Rich in tradition, going back as far as the Heian Period, Naminohira blades embody the true spirit of the warrior.
The Naminohira Den were the smiths of the Satsuma Samurai. Samurai from the Satsuma clan were respected and feared for their battle readiness. Naminohira swords were also very popular among the Japanese Imperial Navy. They thought Naminohira swords brought with them a positive omen. In Japanese, Nami translates to “wave”, while Hira to “flat”. Calm seas are always welcomed among seafarers.
Satsuma smiths remained active for many generations and continued to hand down their traditions. Their prosperity continued through the Shinshinto period, at which time their works were influenced by the Soshu tradition.
Satsuma Samurai were an important factor in Japanese History from the beginning to the end of the feudal Japan. The feudal system, and along with it, the Samurai, ended in 1877, not with a whimper, but with a courageous last stand which became known as the Satsuma Rebellion. On September 25, 1877, Forty remaining Satsuma Samurai charged into the guns of a Japanese Imperial Army 30,000 strong. This event was loosely depicted in the movie “The Last Samurai”.
NAMINOHIRA YUKIYASU is the oldest SATSUMA name – one of the oldest of all swordsmiths.
This sword was made many generations later, in the 12th month of the Year of the Dragon in 1868, just nine years before The Samurai’s last stand.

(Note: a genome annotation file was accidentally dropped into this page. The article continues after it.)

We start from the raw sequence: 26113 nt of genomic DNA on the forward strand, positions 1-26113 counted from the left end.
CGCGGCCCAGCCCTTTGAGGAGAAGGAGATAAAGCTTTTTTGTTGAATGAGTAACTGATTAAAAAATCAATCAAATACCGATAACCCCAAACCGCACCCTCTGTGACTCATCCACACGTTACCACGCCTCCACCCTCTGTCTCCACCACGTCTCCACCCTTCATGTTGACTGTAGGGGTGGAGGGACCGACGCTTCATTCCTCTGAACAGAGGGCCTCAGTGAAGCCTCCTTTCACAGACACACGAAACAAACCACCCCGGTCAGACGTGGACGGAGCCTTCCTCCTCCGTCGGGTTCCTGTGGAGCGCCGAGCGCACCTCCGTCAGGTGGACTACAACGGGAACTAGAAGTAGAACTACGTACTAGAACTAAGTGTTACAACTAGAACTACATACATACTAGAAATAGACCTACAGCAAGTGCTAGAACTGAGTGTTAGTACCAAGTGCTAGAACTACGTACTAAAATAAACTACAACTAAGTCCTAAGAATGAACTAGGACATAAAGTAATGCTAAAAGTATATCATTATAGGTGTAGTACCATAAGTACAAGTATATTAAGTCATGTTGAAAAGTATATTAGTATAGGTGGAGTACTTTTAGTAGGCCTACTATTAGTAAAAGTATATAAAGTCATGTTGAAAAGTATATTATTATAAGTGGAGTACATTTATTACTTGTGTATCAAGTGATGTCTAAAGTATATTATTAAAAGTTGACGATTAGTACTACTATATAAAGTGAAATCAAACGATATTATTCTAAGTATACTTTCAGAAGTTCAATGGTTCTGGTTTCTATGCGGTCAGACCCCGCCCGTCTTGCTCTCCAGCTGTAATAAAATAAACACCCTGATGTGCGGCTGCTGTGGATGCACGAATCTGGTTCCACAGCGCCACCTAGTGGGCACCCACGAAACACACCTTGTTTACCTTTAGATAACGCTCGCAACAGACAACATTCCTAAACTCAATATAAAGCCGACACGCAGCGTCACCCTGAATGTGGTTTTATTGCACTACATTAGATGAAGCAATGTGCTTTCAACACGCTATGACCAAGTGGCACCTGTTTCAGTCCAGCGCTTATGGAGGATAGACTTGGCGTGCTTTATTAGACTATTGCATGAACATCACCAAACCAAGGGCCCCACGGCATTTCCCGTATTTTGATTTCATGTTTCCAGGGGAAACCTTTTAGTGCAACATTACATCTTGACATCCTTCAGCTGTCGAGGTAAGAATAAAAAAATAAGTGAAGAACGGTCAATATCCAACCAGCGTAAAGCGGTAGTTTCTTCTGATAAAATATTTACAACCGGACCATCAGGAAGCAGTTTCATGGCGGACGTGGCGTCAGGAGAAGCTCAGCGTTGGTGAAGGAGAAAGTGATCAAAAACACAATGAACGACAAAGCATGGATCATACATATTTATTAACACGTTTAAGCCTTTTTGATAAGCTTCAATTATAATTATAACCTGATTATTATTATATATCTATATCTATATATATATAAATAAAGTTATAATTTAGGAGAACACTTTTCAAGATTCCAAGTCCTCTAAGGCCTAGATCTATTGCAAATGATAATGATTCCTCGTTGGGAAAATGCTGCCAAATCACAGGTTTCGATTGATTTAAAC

This sword bears the signature, Naminohira ju Yamato no Kami Taira Ason Yukiyasu, 波平住大和守平朝臣行安, and is dated.
Naminohira ju Yamato no Kami Taira Ason Yukiyasu is listed in the Swordsmith Database. He has an extraordinary rating of 70 points in Hawleys and 2 Million Yen in the Toko Taikan.
He is considered 63rd generation Naminohira and was one of the most productive shinshintō-era Naminohira smiths. In the fifth year of Ansei (安政, 1858) he had the honor to forge a sword for emperor Kōmei (孝明天皇, 1831-1866) and received the honorary title “Yamato no Suke“, the latter was upgraded to “Yamato no Kami“ on the second day of the fifth month Keiō one (1865). He died on the 25th day of the fourth month Meiji 15 (明治, 1883) at the age of 73. His jigane is a dense itamenagare mixed with masame and ji-nie. The hamon is a suguha-chō mixed with gunome, hotsure and kuichigaiba in ko-nie-deki. (e-Index of Japanese Swordsmiths- Markus Sesko)
This sword is an excellent example of Yukiyasu’s work, upholding the main kantei criteria. The signature is validated by NTHK Kanteisho Papers. It looks like it was made inspired by Kamakura Period Tachi. Perhaps it is some utsushimono of a famous Koto Period sword.
This sword is exceedingly healthy and in excellent polish. It comes in older shirasaya with nice two peice gold foil habaki. The habaki is cracked, but is fine aesthetically.
Nagasa: 62 cm
Motohaba: 2.6 cm